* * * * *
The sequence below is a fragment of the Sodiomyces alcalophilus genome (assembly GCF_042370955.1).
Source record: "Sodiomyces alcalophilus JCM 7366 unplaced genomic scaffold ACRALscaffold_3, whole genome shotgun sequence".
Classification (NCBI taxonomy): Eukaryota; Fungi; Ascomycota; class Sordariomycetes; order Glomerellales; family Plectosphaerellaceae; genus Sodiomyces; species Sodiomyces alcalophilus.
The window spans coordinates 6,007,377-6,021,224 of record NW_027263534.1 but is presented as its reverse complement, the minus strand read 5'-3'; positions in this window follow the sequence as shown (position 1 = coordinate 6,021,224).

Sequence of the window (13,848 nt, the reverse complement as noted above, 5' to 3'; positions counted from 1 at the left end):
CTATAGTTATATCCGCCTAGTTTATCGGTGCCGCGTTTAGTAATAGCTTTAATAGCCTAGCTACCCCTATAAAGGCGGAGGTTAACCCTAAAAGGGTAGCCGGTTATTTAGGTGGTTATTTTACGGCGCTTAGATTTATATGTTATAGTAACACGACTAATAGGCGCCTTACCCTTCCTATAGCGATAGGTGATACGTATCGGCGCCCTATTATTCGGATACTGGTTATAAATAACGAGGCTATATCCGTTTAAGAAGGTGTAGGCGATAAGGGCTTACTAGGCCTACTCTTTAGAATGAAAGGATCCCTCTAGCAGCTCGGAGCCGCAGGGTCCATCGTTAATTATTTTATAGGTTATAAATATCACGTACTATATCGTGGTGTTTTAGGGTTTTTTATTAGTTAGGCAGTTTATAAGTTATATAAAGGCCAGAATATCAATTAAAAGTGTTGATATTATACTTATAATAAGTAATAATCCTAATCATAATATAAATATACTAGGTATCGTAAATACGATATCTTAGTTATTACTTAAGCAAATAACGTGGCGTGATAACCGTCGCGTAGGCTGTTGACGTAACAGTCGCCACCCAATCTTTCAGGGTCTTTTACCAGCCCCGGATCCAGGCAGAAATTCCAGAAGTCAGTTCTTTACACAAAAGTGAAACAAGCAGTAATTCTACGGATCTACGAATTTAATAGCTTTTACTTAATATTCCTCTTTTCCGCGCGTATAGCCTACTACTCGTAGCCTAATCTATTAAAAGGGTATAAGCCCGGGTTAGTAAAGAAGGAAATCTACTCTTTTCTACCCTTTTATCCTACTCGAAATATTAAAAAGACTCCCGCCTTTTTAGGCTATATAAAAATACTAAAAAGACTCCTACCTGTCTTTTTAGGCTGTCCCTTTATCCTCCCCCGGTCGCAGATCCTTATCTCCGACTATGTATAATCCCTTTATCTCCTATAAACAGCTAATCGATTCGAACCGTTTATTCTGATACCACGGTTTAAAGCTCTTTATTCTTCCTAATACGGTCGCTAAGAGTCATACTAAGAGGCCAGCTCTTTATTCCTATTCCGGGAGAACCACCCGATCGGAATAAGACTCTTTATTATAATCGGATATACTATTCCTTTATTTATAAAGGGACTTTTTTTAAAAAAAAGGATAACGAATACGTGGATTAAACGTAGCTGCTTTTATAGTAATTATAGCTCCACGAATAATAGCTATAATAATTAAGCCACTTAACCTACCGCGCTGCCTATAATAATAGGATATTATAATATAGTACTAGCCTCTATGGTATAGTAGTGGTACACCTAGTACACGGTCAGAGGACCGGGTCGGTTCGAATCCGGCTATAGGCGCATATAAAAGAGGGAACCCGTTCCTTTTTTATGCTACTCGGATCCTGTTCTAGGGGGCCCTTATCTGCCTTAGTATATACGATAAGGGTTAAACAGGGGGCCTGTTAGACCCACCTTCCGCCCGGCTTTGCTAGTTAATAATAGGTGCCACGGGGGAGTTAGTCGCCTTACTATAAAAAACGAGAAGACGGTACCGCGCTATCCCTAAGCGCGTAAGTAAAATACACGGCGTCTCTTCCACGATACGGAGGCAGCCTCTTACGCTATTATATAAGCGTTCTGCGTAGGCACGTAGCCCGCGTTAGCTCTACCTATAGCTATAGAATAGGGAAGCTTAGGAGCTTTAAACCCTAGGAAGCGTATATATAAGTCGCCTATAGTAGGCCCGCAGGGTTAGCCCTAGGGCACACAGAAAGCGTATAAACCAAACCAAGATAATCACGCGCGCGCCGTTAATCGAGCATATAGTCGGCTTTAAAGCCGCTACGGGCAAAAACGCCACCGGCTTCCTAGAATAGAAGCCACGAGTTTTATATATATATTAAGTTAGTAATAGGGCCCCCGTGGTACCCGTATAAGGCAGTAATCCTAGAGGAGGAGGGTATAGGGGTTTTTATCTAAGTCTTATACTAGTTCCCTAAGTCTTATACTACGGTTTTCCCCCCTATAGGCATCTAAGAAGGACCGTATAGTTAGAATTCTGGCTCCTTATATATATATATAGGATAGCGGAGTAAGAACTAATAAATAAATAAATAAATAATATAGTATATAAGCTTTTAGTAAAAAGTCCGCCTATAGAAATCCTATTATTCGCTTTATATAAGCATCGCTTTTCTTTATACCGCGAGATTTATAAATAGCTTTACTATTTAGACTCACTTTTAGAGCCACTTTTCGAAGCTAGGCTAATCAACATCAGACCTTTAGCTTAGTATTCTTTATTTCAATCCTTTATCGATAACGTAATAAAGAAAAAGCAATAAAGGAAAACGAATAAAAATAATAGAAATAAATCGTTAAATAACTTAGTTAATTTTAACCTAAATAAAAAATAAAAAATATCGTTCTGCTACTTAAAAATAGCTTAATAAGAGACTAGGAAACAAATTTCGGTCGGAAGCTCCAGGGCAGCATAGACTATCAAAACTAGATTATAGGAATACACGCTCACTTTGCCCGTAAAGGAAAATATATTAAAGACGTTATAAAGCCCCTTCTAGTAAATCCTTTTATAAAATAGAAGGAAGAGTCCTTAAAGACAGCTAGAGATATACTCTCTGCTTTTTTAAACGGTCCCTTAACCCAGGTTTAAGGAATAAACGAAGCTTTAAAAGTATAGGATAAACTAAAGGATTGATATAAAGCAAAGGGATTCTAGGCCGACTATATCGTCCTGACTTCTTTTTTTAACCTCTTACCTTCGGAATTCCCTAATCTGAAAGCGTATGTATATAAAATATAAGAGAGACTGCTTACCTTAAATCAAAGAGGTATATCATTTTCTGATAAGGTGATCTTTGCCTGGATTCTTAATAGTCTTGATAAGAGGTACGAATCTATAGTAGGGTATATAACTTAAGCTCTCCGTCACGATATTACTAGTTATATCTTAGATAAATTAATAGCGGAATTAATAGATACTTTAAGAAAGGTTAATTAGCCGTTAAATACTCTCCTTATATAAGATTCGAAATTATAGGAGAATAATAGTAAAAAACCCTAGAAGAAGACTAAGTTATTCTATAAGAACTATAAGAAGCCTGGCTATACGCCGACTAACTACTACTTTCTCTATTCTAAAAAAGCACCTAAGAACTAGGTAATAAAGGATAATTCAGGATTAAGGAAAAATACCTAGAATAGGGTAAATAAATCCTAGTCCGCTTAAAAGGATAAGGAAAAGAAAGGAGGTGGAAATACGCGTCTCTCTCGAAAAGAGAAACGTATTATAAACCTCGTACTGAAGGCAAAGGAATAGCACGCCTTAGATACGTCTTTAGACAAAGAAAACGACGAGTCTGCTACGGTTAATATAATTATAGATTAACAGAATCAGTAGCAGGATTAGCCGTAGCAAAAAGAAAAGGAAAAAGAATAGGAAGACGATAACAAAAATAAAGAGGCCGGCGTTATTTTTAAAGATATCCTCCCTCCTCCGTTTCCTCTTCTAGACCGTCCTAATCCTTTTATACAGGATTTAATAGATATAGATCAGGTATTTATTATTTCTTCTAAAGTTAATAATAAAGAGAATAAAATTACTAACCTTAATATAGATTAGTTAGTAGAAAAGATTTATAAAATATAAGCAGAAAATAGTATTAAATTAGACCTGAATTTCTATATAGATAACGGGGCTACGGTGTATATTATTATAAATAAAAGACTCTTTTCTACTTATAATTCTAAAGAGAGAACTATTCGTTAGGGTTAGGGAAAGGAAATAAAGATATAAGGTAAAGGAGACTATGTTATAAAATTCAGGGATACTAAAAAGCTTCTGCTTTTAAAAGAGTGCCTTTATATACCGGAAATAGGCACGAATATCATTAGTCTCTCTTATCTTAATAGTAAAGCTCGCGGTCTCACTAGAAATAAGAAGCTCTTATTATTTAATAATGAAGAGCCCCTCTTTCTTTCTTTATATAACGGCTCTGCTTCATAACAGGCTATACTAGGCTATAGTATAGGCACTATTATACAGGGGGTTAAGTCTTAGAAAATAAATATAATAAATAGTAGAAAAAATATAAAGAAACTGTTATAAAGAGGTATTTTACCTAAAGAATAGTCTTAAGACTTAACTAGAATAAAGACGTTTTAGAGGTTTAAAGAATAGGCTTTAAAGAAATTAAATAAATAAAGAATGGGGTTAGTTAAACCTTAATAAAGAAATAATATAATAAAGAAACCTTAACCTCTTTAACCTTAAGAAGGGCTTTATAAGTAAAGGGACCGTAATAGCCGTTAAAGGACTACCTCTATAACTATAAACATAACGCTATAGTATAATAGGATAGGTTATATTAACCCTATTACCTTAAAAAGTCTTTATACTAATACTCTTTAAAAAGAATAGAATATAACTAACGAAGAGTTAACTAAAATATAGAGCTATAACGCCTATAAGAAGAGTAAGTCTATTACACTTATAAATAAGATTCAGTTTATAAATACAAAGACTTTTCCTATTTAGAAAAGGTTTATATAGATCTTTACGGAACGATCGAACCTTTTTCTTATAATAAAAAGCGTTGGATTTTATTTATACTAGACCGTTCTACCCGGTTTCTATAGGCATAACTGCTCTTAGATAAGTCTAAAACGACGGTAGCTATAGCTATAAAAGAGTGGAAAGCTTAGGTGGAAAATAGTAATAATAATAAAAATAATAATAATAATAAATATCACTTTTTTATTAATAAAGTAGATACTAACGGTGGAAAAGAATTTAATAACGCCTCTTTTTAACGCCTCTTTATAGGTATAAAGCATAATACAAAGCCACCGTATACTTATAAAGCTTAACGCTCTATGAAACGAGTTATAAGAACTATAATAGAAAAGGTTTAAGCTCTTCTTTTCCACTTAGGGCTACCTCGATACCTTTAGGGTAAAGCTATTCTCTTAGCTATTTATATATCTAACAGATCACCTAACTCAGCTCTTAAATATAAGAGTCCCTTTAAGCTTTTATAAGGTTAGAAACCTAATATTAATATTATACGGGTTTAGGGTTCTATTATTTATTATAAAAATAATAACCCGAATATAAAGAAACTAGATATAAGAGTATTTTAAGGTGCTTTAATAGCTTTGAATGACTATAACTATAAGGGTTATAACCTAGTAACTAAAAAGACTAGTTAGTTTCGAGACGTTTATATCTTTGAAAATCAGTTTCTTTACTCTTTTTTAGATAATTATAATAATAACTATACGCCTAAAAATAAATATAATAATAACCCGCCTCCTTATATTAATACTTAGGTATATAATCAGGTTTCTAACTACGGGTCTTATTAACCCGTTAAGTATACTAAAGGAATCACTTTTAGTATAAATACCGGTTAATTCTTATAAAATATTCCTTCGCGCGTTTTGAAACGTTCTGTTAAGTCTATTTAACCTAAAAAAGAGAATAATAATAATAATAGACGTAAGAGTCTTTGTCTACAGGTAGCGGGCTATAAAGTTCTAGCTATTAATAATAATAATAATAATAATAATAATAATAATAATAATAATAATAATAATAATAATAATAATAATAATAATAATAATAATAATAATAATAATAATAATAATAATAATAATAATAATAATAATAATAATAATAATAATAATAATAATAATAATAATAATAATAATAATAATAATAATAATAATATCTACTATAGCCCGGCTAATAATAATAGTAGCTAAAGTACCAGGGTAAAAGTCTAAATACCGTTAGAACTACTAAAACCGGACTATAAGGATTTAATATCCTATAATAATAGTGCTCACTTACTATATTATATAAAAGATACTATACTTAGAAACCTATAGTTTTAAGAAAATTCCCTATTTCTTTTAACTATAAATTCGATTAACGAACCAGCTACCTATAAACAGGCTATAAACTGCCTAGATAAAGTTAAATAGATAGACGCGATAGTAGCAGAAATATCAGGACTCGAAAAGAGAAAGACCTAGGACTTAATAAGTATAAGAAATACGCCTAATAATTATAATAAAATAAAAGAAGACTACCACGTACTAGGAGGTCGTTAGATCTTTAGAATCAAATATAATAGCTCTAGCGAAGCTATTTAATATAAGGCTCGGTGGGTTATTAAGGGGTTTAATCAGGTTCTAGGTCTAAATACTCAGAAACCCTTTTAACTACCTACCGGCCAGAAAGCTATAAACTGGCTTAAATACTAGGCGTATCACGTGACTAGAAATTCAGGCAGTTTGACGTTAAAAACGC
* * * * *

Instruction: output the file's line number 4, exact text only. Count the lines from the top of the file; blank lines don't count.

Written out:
The window spans coordinates 6,007,377-6,021,224 of record NW_027263534.1 but is presented as its reverse complement, the minus strand read 5'-3'; positions in this window follow the sequence as shown (position 1 = coordinate 6,021,224).